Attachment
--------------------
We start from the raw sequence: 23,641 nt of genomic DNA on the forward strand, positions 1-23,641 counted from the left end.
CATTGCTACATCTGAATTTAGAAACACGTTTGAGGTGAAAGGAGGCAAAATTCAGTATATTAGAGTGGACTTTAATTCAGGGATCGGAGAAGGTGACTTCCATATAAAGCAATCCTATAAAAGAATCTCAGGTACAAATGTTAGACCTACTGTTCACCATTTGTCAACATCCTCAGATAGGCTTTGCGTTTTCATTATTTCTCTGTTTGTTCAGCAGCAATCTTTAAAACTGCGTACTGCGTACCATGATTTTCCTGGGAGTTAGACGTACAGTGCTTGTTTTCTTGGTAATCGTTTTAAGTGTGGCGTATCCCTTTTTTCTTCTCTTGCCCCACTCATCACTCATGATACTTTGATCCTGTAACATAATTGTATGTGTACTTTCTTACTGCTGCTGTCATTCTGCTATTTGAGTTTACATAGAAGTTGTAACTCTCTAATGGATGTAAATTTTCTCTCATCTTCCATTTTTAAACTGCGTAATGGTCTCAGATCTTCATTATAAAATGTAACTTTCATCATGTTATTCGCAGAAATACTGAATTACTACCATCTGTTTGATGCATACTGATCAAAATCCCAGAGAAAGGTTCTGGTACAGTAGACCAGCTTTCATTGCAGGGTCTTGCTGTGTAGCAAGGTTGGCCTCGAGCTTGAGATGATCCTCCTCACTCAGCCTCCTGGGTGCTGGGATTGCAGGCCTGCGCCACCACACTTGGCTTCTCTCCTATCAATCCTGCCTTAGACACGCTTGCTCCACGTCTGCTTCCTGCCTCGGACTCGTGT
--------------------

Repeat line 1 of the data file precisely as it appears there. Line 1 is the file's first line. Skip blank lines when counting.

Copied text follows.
We start from the raw sequence: 23,641 nt of genomic DNA on the forward strand, positions 1-23,641 counted from the left end.